Louise was born near Le Meux, now in the department of Oise, in Picardy, into a wealthy French family in 1591, but all the money in the world could not stop sadness from touching her life. Her mother died when was young and her father died when she was a teenager. She was raised by her aunt, a nun, and Louise felt called to religious life. She later made application to the Capuchin nuns in Paris but was refused admission. It is not clear if her refusal was for her continual poor health or other reasons, but her spiritual director assured her that God had “other plans” for her.
Devastated by this refusal, Louise was at a loss as to her next step. When she was 22, her family convinced her that marriage was the best alternative. Her uncle arranged for her to marry Antoine Le Gras, secretary to Queen Marie. Antoine was an ambitious young man who seemed destined for great accomplishments. Louise and Antoine were wed in the fashionable Church of St. Gervaise on February 5, 1613. In October, the couple had their only child, Michel. Louise grew to love Antoine and was an attentive mother to their son. Along with being devoted to her family, Louise was also active in ministry in her parish. She had a leading role in the Ladies of Charity, an organization of wealthy women dedicated to assisting those suffering from poverty and disease.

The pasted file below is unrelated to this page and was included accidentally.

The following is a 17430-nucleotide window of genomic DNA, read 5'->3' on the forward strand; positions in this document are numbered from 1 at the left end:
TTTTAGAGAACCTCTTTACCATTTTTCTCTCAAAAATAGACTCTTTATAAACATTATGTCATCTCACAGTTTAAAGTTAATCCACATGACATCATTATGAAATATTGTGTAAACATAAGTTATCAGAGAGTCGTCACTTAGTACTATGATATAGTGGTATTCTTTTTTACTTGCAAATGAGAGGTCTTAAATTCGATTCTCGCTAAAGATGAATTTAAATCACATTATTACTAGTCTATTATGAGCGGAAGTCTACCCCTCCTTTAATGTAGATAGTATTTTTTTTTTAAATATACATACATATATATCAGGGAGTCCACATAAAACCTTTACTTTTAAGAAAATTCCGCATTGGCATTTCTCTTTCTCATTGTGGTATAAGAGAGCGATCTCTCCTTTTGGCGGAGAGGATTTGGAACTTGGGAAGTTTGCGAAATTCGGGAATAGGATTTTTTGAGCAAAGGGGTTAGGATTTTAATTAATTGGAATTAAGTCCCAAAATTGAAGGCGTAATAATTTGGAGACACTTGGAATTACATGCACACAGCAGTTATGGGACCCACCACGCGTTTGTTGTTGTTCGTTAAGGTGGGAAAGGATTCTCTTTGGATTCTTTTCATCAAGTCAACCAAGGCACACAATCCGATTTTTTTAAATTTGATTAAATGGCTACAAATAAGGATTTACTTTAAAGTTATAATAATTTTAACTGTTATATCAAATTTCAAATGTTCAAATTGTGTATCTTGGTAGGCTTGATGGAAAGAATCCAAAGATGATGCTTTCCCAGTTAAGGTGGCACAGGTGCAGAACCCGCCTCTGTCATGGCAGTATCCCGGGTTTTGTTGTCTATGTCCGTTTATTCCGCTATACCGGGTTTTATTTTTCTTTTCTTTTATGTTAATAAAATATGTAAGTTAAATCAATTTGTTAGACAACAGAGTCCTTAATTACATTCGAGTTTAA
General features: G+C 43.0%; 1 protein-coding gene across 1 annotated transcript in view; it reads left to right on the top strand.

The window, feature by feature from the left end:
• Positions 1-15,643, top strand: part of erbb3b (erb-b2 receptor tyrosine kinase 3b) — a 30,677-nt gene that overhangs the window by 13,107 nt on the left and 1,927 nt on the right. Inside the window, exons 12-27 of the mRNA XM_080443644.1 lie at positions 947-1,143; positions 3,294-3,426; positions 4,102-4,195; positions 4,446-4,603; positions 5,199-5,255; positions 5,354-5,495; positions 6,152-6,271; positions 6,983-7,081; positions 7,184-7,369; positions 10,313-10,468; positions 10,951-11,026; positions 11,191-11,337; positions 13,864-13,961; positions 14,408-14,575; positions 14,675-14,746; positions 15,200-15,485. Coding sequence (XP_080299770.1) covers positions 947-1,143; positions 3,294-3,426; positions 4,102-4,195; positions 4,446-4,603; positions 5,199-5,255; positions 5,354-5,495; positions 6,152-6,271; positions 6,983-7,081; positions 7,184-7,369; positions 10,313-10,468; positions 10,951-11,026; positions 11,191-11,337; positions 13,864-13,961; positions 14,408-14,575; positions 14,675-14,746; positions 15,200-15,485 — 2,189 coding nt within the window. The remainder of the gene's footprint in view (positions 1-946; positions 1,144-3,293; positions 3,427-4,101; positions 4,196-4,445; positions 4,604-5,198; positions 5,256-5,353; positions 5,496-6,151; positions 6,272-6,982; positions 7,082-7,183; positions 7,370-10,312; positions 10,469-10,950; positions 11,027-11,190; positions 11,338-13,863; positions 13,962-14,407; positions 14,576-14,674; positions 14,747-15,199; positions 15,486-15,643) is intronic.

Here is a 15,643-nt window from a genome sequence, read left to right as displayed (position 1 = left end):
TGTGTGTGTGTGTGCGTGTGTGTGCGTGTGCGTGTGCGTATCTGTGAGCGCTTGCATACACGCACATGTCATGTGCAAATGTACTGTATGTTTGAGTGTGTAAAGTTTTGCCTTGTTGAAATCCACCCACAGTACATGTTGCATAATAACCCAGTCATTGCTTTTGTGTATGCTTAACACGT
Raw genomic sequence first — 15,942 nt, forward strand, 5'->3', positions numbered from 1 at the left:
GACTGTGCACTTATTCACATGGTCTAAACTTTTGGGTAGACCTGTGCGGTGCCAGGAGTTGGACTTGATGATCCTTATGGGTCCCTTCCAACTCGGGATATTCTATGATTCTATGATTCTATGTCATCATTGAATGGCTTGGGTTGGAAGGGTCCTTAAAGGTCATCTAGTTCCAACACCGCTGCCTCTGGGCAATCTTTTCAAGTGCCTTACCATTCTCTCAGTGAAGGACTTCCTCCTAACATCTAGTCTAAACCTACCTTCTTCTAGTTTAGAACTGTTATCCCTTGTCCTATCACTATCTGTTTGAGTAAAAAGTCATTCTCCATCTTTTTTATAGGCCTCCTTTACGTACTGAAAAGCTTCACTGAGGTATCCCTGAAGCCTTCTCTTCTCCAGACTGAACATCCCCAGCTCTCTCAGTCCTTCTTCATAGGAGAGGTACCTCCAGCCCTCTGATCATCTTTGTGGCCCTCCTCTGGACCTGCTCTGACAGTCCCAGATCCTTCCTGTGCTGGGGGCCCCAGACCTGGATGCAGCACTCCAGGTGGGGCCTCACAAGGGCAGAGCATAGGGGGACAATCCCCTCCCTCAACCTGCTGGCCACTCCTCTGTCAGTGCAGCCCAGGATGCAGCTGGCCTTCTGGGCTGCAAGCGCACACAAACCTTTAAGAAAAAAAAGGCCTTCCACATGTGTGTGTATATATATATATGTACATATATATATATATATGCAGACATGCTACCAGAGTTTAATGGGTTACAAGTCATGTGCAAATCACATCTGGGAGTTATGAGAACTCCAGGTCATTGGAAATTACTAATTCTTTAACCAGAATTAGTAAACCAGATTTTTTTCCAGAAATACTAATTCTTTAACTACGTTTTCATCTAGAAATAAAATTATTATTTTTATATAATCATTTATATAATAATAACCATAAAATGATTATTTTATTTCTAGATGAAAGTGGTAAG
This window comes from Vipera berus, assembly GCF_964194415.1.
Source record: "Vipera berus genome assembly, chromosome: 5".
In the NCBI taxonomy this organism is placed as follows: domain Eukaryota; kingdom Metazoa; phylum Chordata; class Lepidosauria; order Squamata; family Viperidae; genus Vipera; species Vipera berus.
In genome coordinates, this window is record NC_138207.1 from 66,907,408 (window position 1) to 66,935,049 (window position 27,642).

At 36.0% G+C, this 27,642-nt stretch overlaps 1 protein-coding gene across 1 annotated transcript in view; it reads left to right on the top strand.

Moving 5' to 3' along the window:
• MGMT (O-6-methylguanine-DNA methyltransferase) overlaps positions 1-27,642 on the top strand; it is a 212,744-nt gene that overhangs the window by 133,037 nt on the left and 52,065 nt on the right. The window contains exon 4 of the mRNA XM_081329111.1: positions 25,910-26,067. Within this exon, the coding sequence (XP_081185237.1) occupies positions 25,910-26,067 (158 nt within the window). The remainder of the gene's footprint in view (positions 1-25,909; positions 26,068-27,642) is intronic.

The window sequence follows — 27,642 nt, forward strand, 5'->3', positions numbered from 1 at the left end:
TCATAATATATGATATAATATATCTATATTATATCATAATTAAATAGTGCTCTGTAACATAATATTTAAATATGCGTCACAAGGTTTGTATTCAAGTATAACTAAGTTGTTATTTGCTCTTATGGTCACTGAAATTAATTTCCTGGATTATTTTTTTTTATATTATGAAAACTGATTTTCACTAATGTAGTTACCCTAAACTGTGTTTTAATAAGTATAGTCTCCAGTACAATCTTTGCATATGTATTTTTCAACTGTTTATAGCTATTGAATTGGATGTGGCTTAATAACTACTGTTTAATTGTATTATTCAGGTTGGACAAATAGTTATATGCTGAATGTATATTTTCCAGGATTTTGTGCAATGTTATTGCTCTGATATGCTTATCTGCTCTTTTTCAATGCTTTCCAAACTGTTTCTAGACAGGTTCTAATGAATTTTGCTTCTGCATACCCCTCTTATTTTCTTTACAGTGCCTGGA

During civil unrest, her two uncles who held high rank within the government were imprisoned. One was publicly executed, and the other died in prison. Around 1621, Antoine contracted a chronic illness and eventually became bedridden. Louise nursed and cared for him and their child. In 1623, when illness was wasting Antoine, depression was overcoming Louise. In addition, she suffered for years with internal doubt and guilt for having not pursued the religious calling she had felt as a young woman. She was fortunate to have a wise and sympathetic counsellor, Francis de Sales, then in Paris, and then his friend, the bishop of Belley.Read More »